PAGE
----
With a still record-breaking seven wins under our belts, Ireland has gone through a Eurovision rough patch in the last while. Failing to reach the final seven times in the last 12 years, the country is looking to Ryan O’Shaughnessy and his song ‘Together’ to drag us out of our semi-final slump and put us back on top.
Although our possible savior was already used to big television audiences, having reached the final of Britain’s Got Talent back in 2012, he originally wrote and entered the song into the selection process for another act to perform. After receiving word his song was successful, it wasn’t long before the suggestion came up that maybe Ryan should take a bigger role.
“I had to think about it for a while,” he says, “but throughout my life I’ve been that type of person, if an opportunity arises, I’m going to take it. And my mam said, ‘You have to do it!’”
So far it’s proven to be a good decision, for partying at least. “I’ve got to do so many different things. I was in Lisbon, scuba diving for the postcard shoot. And then we’re off to Israel on Sunday for Israel Is Calling, it’s like a Eurovision pre-party.”
The video accompanying ‘Together’ depicts a young gay male couple lovingly dancing through Temple Bar. There were reports it could face a broadcast ban in Russia due to the country’s anti-gay propaganda stance. Despite this, Ryan sees a positive outcome. “It’s sparking conversation among people and it’s raising awareness,” he says. “Ireland might be accepting of it, but ‘love is love’ is not everywhere.
“If there was a girl in the video, there wouldn’t have been any conversation about this, so it kind of highlights the fact that it’s not really accepted just yet.”
Could the controversy actually help the song’s chances?
“They say any publicity is good publicity,” Ryan says. “It might help the song’s chances but most importantly where it will help is with kids who are growing up and not knowing that what they’re feeling is normal. A friend of mine said that when he was a kid he was watching TV and there were two guys kissing and he was, ‘Whoah, like, that’s what I’ve been feeling’. So hopefully this could be that, on a different level.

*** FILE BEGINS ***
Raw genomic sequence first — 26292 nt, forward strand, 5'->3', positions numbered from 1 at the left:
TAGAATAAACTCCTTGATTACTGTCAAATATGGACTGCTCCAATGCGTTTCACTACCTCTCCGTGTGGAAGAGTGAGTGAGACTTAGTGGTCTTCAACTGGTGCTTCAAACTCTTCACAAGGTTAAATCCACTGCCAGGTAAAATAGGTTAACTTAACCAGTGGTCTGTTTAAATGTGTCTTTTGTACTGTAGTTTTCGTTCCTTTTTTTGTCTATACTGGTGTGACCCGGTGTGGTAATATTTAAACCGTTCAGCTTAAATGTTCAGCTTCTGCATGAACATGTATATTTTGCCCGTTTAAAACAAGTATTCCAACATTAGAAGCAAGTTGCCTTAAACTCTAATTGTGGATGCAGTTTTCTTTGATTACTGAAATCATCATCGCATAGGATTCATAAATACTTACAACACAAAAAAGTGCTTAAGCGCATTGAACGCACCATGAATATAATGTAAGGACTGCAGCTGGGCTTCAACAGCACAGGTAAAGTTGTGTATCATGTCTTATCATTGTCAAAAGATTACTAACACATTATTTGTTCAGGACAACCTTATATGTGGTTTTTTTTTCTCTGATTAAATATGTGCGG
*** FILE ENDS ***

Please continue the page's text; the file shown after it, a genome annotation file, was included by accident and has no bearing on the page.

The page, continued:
“My videos in the past have always had pairs. When I released ‘Fingertips’ two years ago, I got my cousin’s two kids to run through Dame Lane. For a Christmas song, I got my grandparents to walk through town, and my grandad gave my nana a kiss on the cheek. Then when it came to this song, I just decided, why not two guys? There wasn’t really a conscious decision making it a gay theme.”
What may surprise some is that Ryan is not the first member of his family to represent Ireland in the competition. “My uncle actually sang for Ireland in 2001 – Gary O’Shaughnessy. So it’s a family affair at this stage.”
When asked if there was competition between them over who would do better, Ryan jokes: “If I do as bad as him, they won’t be letting me back in to the country!”
While he has been listening to his competitor’s songs, they haven’t been making him too nervous. “I don’t really see it as a competition,” he says. “I just see it as going out and giving it your best. It’s not really competition when you have no say in how you can affect their show, or how they can affect yours.”
Ryan is confident that the public’s support will pull Ireland out of the Euro-slump. “If people get behind it and there’s good energy pumped towards it, I think we can get into the final,” he says with supreme optimism.
There’s a lot of gays hoping he’s right.
Interview by Peter Dunne Ireland performs in the first Eurovision Song Contest semi-final in Lisbon on May 8. The final takes place on May 12